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John Carmack On Linux Gaming Support

A comment on reddit by id Software co-founder John Carmack (thanks Develop) follows the theme of a recent post by former id programmer Timothee Besset indicating that id's once-strong support for Linux gaming has waned. The post basically confirms and explains that premise, discussing how he sees a plausible path for Linux gaming via emulation on Steam, if "properly evangalized," but expressing skepticism about commercial native Linux ports:

However, I don’t think that a good business case can be made for officially supporting Linux for mainstream games today, and Zenimax doesn’t have any policy of “unofficial binaries” like Id used to have. I have argued for their value (mostly in the context of experimental Windows features, but Linux would also benefit), but my forceful internal pushes have been for the continuation of Id Software’s open source code releases, which I feel have broader benefits than unsupported Linux binaries.

I can’t speak for the executives at Zenimax, but they don’t even publish Mac titles (they partner with Aspyr), so I would be stunned if they showed an interest in officially publishing and supporting a Linux title. A port could be up and running in a week or two, but there is so much work to do beyond that for official support. The conventional wisdom is that native Linux games are not a good market. Id Software tested the conventional wisdom twice, with Quake Arena and Quake Live. The conventional wisdom proved correct. Arguments can be made that neither one was an optimal test case, but they were honest tries.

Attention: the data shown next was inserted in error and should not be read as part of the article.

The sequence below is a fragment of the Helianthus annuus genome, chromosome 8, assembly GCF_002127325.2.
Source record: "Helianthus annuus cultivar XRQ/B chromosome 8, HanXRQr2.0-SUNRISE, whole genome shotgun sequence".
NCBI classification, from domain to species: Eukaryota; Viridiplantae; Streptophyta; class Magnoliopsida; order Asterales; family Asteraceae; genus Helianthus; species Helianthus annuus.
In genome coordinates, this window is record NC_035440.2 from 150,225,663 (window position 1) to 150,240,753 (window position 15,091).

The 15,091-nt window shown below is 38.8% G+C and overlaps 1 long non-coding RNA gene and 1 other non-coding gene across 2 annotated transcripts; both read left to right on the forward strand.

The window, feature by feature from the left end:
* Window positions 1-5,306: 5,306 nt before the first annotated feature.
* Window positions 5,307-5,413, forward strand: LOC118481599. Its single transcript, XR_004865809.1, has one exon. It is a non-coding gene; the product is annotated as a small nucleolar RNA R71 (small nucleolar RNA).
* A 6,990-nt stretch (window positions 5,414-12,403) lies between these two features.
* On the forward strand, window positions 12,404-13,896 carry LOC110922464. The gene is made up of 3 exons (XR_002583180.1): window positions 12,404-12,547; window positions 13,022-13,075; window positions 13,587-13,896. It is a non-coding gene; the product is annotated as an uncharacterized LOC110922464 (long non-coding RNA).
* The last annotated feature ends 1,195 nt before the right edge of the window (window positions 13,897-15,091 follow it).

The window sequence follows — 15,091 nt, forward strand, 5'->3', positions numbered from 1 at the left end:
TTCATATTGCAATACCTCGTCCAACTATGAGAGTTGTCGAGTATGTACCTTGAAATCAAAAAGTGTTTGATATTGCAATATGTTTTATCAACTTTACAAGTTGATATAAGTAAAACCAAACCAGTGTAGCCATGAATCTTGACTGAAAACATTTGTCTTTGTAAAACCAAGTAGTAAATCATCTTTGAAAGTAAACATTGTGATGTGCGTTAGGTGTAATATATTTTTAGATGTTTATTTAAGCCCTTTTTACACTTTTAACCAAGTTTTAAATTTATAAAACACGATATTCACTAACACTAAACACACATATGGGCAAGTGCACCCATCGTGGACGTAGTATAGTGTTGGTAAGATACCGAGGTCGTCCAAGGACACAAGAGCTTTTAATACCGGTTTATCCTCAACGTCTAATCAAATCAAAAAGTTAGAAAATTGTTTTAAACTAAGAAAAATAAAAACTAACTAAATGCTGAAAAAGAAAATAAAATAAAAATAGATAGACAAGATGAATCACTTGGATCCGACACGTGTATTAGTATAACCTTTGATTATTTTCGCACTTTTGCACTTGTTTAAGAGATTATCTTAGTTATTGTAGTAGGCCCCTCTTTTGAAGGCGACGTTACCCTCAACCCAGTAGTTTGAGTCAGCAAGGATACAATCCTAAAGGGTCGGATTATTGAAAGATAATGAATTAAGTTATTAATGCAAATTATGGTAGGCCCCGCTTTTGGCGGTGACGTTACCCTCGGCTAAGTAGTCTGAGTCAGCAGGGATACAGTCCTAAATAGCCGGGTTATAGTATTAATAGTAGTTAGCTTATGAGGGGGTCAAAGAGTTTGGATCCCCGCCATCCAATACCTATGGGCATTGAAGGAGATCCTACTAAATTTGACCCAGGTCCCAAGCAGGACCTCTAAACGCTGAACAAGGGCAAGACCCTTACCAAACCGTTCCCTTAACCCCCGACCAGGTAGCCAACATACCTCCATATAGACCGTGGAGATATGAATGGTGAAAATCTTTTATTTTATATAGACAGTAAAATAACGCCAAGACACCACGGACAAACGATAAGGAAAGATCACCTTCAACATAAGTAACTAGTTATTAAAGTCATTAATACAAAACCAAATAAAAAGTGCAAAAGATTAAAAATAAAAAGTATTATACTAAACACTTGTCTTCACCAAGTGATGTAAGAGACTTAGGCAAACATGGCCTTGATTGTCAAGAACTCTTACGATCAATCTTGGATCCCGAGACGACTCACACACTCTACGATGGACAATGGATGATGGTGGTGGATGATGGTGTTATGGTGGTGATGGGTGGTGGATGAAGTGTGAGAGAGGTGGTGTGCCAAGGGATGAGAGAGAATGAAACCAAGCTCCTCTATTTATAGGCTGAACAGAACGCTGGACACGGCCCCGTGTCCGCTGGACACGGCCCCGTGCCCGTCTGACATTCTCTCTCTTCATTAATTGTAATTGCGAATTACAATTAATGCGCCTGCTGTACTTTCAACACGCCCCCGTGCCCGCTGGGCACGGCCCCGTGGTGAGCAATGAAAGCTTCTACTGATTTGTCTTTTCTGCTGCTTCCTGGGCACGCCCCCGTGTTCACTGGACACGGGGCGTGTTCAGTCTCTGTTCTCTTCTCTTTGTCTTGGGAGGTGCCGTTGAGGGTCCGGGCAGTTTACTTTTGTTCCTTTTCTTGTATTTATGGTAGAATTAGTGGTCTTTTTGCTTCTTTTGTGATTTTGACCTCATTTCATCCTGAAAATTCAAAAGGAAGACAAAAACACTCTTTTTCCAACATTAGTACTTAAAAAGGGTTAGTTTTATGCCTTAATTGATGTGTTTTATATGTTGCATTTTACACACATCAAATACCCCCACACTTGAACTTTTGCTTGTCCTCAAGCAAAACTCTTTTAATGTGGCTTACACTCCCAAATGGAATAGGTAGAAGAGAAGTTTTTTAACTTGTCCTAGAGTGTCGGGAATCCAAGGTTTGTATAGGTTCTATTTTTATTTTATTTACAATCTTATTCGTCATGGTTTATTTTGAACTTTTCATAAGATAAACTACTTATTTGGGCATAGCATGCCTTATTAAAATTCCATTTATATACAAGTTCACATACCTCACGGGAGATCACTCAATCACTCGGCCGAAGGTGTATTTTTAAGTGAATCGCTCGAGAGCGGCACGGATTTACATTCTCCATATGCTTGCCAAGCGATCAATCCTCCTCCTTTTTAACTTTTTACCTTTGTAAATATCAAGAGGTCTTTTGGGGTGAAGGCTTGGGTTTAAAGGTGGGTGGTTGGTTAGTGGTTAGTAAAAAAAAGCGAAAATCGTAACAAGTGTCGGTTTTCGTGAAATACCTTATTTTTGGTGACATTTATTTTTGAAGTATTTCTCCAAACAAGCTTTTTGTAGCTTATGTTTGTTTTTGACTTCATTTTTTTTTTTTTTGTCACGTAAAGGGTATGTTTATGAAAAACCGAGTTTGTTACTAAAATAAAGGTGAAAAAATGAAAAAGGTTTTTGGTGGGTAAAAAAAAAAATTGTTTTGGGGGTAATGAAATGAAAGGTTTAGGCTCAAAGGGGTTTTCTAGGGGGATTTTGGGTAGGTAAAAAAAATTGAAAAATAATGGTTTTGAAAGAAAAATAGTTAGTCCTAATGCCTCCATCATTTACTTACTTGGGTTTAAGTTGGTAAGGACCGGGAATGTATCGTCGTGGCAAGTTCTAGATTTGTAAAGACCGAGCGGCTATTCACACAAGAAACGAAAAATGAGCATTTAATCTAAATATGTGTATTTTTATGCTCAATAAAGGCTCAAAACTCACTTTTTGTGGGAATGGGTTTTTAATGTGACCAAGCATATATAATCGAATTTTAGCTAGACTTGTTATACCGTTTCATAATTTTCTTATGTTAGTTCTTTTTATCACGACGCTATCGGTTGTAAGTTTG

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30. Re: John Carmack On Linux Gaming Support Feb 6, 2013, 11:18 |RaptoR|
 
yuastnav wrote on Feb 6, 2013, 11:01:
Yes, a web browser version of a game from 1999 that caters to the decreasing number of gamers who like extremly fast twitch shooters is a honest try.

Riiiight.

The reason why I am not playing Quake Live that often IS because it's a browser plugin. Playing ioquake is much more efficient and much easier than playing Quake Live.


Quake, Quake 2, and Quake 3 had native linux binaries, but it's cool to focus on a browser-based version of Quake 3 to drive home your (invalid) point
 
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